Before the Soviet Union, before Lenin, before Stalin, Yeltsin, and Putin, the prophetic Russian author Dostoevsky, through his intellectual character Ivan Fyodorovich Karamazov, asked a question that still plagues Russia today. Ivan asked, “Listen: if everyone must suffer, in order to buy eternal harmony with their suffering, pray tell me what have children got to do with it? It’s quite incomprehensible why they should have to suffer, and why they should buy harmony with their suffering.” The suffering of children has been prevalent throughout Russian history and can be seen in the orphaned, the homeless, the abandoned, and the neglected youth of today. These are the children that SunErgos works to bring Hope, Warmth, and Food. To understand their current situation it is helpful to learn the historical reasons abandoned and neglected children remain part of Russian society.
The Russian nation before, during, and after the Soviet Union has had social and government systems that contribute to the vast number of children orphaned. In pre-revolutionary Russia a foster care system, called “forming out,” placed orphaned children in peasant families. This program led to a steep rise in child mortality, while draining the rural families and villages of material resources. As resources depleted, parents died, leaving more unwanted and destitute children behind. The terrible cycle only served to increase the problem.
Children that were not placed in foster care systems were housed in state institutions. These homes had such high mortality rates they were dubbed “Angel Factories.” Poverty and lack of resources in rural areas set up situations where mass amounts of children were orphaned. The forming-out program and the institutions created horrible living environments for the children. These systems caused the children—who survived—to grow up in atrocious situations that disillusioned them from a healthy understanding of family and unity within home and community. Orphans had a more likely chance of death than life.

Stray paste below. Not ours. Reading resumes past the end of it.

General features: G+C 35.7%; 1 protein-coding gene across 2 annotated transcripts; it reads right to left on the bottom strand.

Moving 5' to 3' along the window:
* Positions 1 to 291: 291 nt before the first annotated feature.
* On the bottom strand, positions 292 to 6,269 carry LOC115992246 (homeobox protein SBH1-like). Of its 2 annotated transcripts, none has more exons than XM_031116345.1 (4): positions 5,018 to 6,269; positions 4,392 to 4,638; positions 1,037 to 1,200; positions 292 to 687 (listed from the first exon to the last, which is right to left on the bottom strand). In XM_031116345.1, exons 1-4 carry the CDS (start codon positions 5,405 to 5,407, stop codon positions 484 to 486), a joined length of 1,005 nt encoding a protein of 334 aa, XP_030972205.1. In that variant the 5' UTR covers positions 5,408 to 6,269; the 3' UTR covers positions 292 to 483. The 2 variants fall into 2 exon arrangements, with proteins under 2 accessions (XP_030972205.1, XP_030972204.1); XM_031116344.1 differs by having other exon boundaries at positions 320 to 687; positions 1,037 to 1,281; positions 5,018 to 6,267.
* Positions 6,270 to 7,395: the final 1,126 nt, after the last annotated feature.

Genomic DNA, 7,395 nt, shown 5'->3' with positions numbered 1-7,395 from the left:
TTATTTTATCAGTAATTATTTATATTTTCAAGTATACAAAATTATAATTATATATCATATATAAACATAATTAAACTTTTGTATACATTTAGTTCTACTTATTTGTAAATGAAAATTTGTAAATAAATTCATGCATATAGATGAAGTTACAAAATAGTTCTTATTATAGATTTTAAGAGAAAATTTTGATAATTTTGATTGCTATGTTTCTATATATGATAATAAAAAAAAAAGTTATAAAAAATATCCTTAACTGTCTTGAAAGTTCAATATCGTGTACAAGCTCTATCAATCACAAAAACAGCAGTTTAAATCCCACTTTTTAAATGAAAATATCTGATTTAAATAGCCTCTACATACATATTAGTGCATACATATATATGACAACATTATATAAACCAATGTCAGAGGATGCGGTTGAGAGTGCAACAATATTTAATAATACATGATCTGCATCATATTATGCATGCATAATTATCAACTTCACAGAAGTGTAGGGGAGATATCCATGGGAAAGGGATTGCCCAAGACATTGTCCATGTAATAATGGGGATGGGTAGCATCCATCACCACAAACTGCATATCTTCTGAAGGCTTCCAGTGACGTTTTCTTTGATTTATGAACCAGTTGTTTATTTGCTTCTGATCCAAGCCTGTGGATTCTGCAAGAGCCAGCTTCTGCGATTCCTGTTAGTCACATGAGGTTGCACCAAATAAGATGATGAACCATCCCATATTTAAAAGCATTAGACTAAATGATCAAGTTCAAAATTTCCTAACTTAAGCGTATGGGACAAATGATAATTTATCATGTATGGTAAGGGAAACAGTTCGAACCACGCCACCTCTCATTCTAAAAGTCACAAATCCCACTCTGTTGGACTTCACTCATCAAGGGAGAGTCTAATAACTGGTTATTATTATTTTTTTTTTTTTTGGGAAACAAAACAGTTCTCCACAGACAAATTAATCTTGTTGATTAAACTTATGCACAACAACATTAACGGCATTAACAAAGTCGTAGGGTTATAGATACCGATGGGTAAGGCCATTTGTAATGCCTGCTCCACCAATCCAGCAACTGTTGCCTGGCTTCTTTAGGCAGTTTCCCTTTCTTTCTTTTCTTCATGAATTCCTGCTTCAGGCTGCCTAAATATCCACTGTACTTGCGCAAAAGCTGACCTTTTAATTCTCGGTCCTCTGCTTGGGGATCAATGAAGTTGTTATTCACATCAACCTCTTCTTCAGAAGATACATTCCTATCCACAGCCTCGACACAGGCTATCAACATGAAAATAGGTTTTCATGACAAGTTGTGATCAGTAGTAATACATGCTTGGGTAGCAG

Thus, when the Bolsheviks came into power, the Soviet Well-Fare system said: “[it is the] states responsibility for the well-being and upbringing of children and on a preference from the public raising of orphans over private methods, regarding the pre-revolutionary experience in fostering as unacceptable in every respect.” Yet, this lofty Soviet goal of communal upbringing was difficult to enforce, which meant that in 1918 adoption was forbidden because it was a privatized system. However the government did not regulate foster care. The goal of the Soviet government was to turn these “angel factories” into “Palaces for Children,” however these “palaces” required time and resources to create, two items the Soviet government did not possess.
Instead, they placed children “temporarily” in peasant families, in a program similar to the “forming out” system reminiscent of Tsarist Russia. Of course this situation had major problems. The peasants often did not have enough material resources for their own family and would reduce the foster children to servants, being hardly fed and never clothed. By the end of the 1920s mortality among the foster children population reached “catastrophic proportions” according to government accounts. Although the Soviet government continually attempted to reform the foster system, a mixture of famine and war maintain a recurrent lack of resources, continuing the cycle of orphaned children placed in peasant families who did not have the means or desire to take care of them.
By the 1990s the USSR had broken down the idea of a family unit through the ideal of communal living. Then, because of a lack of resources, more corrupt and highly inadequate systems were created for the abandon children of the Soviet Union. The disillusionment, hurt, and pain these children felt during Tsarist Russia continued through the reign of the USSR. Thus, when the chaos of the 1990s struck during the dismantling of communism, the neglected children only fell further into the margins. This societal system has lead to a phenomenon in Russia right now of social orphans and children with infectious diseases such as HIV and Tuberculosis.
Today SunErgos works mainly with social orphans. In next weeks blog we will further explain what makes an orphan a social orphan and why there are so many of them currently in Russia.
Written by Hilary Morris, former Creative Writing Intern.